Parishioner finds hanged man in Preston church
Local historian Keith Johnson takes a look back at a grim discovery at a church...
In 1853 a group of Primitive Baptists of Preston, who had broken away from their congregation in Vauxhall Road, built a chapel in Regent Street at a cost of £500, equivalent to £45,000 these days.
It was called the Zoar Chapel. Unfortunately, after a promising start the congregation went into decline and the building was taken over by the Catholic Apostolic Church who often filled the 200 pews with their enthusiastic followers.
Amongst the church helpers in 1912 was Thomas Hartley, a builder and picture framer, of Adelphi Street. After attending an evening service on the first Sunday of August 1912 he was preparing to close up the chapel when he noticed a hat and umbrella on the cloak stand.
He thought it strange a hat should be left there and thinking someone may still be in the chapel, commenced a search for the owner.
He looked through all the rooms on the ground floor in vain, and then climbed the stairs to a room over the vestry. On going upstairs he discovered a man’s jacket hanging over the banister, and going into the room he saw a man hanging by the neck from a rope attached to a ladder which was reared against a beam.
The rope was fastened to a stave of the ladder, and nearby was a chair which had evidently been stood upon. The person was suspended by the rope with his feet some eighteen inches above the floor.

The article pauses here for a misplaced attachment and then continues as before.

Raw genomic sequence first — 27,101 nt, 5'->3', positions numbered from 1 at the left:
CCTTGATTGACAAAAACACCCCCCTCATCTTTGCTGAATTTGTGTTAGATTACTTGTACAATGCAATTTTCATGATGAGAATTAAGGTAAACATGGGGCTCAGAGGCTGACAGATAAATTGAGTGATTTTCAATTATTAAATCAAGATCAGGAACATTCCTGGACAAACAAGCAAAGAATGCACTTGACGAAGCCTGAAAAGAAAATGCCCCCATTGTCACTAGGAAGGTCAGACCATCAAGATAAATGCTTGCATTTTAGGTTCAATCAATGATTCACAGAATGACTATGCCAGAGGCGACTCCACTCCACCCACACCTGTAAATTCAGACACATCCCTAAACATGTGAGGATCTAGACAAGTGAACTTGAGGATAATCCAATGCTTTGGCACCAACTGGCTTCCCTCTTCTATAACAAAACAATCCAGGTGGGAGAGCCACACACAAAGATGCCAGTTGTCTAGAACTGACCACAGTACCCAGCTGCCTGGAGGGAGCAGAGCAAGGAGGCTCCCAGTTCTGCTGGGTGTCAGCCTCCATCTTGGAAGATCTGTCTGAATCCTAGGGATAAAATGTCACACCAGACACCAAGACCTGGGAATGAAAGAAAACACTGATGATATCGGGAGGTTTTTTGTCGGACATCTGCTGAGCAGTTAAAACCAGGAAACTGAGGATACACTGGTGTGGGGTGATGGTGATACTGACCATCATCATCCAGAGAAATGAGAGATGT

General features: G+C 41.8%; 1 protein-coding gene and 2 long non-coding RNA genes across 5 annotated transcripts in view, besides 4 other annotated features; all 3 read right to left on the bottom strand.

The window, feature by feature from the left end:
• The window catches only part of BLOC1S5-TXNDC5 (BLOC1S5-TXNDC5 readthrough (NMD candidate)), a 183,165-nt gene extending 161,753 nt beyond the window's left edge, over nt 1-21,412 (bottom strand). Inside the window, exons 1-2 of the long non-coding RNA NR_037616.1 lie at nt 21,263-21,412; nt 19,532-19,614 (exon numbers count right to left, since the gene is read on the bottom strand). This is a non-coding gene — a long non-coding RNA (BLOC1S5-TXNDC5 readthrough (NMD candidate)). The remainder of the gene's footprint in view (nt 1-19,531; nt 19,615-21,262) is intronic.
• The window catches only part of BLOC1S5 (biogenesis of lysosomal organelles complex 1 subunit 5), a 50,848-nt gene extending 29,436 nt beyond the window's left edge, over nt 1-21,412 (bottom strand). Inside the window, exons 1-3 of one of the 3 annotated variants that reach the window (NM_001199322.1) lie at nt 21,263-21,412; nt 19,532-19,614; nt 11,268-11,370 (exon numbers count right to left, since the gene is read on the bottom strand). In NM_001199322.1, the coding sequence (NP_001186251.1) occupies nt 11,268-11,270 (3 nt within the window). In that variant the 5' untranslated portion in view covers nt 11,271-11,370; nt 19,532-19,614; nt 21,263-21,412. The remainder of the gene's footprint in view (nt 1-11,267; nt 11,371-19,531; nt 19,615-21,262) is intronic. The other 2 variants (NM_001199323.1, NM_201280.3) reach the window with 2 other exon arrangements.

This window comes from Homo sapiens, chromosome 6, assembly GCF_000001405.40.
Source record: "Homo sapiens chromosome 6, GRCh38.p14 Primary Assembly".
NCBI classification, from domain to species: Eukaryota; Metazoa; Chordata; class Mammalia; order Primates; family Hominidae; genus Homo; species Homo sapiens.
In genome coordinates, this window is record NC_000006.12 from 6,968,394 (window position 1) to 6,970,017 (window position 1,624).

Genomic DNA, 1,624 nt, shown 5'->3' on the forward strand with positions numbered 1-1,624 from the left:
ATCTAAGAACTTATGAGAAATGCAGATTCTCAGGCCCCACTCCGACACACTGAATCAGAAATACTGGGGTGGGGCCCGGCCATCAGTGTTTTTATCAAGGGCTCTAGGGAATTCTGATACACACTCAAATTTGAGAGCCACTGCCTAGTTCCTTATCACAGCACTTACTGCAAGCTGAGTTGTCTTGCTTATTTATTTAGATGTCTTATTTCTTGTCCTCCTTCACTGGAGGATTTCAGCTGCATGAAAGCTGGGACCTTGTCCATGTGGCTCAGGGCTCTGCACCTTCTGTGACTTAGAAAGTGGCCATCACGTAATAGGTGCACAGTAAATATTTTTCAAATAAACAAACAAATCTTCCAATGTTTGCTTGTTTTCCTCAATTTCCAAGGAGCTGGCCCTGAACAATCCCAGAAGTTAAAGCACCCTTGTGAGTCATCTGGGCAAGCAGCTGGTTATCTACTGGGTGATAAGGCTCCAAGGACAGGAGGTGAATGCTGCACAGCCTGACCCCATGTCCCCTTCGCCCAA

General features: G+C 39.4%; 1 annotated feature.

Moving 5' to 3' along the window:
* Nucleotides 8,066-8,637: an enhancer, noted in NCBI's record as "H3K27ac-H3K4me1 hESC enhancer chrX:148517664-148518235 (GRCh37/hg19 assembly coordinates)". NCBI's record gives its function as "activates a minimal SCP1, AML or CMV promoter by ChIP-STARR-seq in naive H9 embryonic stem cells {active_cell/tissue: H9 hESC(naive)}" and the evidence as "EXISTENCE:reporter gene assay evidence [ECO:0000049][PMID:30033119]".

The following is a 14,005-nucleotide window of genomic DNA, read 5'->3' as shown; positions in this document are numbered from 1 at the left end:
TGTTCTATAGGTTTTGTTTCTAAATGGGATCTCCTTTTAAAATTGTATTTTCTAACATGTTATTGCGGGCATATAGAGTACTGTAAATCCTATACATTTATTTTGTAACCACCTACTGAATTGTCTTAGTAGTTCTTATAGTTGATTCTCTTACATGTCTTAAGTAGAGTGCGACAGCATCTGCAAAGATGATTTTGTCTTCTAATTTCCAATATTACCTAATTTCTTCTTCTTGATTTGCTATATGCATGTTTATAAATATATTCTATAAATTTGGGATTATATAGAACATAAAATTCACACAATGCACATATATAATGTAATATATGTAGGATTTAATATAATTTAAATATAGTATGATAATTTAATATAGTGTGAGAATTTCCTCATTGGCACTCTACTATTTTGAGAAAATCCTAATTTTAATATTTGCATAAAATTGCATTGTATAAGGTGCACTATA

He recognised the man as William Lane, a member of the church, and wasting no time he hurried downstairs to get a knife, with which he cut down the lifeless body that felt quite warm.
He then called for help and Dr. Rigby was called in and he pronounced Lane to be dead with the body being moved to the mortuary.
On the following Tuesday an Inquest was held by the County Coroner John Parker at the Earl St police station. Amongst those called to testify was William Watson, a constable at Preston and brother-in-law of the deceased who worked at the Co-op store on Fletcher Road.
He explained that the deceased was a single man who lived with his mother. Stating that he had suffered a nervous breakdown three years earlier, and had also attempted suicide by taking poison.
He had seen him a week earlier when he seemed in good health and spirits.
Thomas Hartley then explained the harrowing experience that befell him. He stated that he did not recall seeing Lane at the service, although he had a key for the premises.
He told the court the room in which he was found was very seldom used and that he had not the slightest idea where the rope came from.
P.C. Harkinson who attended the scene said there was a deep red mark around the neck and that on a search of the deceased’s clothing there was no note or anything indicating why he had acted in that way.
In conclusion, the Coroner addressed the jury telling them the evidence indicated the man was very depressed at times and not of sound mind. After a short deliberation the jury brought in a verdict of suicide whilst of unsound mind.
These days the former Zoar chapel is home to a medical clinic and was previously a place for cosmetic surgery.